Avid Angler data collection. Hopefully one day soon the DFO will start to make science based decisions and open up South Bowen for fishing again in April.

One thing that really surprised me this week was the water colour.  The algae off South Bowen was gone and the water was very clear.  With the bright sun, I was able to see my flasher down a good 40 feet, if not more.  Not surprisingly the fish responded to this environment and went deeper.  Productive depths were 130-190, while just a few days prior with the algae stained water, 110-140 were the productive depths.  I was experimenting with the different coloured Silver Knight spoons and they didn’t disappoint.  They seemed to be doing as good or better than some of my go to spoons like Irish Cream.  The bright flash of the silver plate and the UV finish and tapes make them a natural choice for clear water and sunny days.  Check out the Pacific Angler Sportfishing Instagram account for a short video of what these spoons look like in the sun.  If I was heading out this weekend, I would keep an eye on water colour and then give the Hump a try or try South Bowen from Cowan to Roger Curtis in 200-400 feet of water.  If it is too rough, don’t forget about the Bell and the Harbour.  There were some fish hooked there this week too.  Also a few at the QA.  This time of year there really are so many spots to fish, so you just have to go for it and hope you picked right!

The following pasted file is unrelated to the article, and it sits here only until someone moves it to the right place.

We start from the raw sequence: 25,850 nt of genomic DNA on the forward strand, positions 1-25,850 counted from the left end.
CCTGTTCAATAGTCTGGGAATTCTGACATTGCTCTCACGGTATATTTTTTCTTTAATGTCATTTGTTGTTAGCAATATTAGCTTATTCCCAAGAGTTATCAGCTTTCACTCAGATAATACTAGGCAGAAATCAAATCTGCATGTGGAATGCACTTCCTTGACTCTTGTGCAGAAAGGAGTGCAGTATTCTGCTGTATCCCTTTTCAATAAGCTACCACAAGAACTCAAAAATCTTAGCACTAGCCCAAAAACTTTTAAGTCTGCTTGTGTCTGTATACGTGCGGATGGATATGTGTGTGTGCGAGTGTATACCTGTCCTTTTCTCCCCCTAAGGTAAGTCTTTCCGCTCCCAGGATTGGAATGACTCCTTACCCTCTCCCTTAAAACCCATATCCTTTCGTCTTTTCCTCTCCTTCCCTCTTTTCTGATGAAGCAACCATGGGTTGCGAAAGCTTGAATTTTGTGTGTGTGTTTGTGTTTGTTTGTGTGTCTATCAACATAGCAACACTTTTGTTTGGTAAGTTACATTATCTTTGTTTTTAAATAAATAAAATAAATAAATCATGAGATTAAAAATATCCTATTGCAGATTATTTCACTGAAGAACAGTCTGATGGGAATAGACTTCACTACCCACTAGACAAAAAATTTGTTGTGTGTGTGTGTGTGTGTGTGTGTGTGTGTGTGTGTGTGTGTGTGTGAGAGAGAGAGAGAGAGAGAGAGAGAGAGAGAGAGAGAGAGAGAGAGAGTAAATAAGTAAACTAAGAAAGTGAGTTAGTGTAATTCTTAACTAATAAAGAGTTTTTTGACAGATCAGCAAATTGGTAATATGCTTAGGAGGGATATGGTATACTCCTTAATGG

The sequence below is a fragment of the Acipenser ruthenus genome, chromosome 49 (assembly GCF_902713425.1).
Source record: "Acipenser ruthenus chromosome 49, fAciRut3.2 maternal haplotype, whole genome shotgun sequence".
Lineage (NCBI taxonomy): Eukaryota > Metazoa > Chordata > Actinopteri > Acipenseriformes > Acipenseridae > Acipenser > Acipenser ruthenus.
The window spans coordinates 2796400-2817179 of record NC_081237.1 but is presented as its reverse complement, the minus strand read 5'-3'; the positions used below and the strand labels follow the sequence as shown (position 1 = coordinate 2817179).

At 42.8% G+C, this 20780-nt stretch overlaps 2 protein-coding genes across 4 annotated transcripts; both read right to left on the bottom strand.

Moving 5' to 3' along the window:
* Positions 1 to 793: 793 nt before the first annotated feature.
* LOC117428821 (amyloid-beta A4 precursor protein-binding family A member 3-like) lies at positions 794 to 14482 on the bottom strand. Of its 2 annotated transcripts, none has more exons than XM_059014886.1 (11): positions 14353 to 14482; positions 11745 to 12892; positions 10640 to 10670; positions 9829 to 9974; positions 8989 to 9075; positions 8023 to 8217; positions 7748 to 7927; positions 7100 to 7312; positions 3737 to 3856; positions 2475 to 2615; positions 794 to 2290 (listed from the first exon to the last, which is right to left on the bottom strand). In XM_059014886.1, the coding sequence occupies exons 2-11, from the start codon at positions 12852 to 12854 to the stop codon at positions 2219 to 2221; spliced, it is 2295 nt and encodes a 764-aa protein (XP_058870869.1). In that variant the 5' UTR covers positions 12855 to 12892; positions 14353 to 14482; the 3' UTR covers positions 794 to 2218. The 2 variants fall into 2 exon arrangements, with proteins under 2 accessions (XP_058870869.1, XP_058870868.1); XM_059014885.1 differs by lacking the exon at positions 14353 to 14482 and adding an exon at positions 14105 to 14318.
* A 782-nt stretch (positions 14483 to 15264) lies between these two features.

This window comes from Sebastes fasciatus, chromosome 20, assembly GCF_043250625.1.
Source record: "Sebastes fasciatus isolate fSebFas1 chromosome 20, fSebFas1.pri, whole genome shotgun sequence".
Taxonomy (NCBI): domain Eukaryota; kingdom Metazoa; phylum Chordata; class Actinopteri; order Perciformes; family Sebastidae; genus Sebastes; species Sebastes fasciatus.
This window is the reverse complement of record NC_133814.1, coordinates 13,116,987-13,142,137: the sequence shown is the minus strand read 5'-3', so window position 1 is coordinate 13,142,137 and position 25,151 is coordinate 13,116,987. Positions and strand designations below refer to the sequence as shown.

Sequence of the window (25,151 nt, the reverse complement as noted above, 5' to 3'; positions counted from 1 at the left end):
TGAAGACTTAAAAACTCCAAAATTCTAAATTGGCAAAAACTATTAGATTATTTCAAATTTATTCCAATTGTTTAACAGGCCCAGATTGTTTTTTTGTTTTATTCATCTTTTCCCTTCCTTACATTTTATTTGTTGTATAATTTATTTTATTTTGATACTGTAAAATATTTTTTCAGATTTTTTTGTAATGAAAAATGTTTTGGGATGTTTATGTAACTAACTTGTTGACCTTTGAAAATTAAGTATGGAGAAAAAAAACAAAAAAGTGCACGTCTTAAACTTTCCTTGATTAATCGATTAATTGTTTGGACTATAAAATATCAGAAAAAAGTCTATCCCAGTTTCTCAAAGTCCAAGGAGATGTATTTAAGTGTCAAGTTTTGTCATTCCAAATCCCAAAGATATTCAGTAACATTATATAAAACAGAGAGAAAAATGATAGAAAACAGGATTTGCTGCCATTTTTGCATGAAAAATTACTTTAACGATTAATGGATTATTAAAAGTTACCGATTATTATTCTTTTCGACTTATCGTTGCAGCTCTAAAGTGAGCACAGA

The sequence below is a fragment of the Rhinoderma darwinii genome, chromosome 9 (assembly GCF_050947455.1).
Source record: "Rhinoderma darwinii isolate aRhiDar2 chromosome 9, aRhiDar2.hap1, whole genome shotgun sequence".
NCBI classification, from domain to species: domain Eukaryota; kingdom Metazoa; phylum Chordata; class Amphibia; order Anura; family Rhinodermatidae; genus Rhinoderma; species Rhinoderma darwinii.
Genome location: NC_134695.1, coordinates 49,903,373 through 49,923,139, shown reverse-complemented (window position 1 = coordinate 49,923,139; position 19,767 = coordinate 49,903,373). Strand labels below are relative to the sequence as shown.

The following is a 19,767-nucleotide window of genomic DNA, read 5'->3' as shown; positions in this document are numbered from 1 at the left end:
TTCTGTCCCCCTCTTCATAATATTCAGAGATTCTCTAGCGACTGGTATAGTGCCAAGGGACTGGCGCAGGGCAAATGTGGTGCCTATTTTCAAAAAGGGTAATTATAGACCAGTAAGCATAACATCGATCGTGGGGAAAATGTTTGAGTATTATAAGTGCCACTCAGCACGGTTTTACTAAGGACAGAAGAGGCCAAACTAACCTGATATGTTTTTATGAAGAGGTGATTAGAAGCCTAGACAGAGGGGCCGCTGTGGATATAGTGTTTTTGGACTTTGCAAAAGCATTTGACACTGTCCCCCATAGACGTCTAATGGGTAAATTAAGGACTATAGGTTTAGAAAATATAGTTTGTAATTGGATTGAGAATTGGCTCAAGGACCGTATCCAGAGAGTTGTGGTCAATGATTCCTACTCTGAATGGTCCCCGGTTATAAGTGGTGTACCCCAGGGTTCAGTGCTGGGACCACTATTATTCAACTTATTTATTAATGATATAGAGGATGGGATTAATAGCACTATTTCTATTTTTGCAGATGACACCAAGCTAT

Running back from Bowen on a flat calm evening.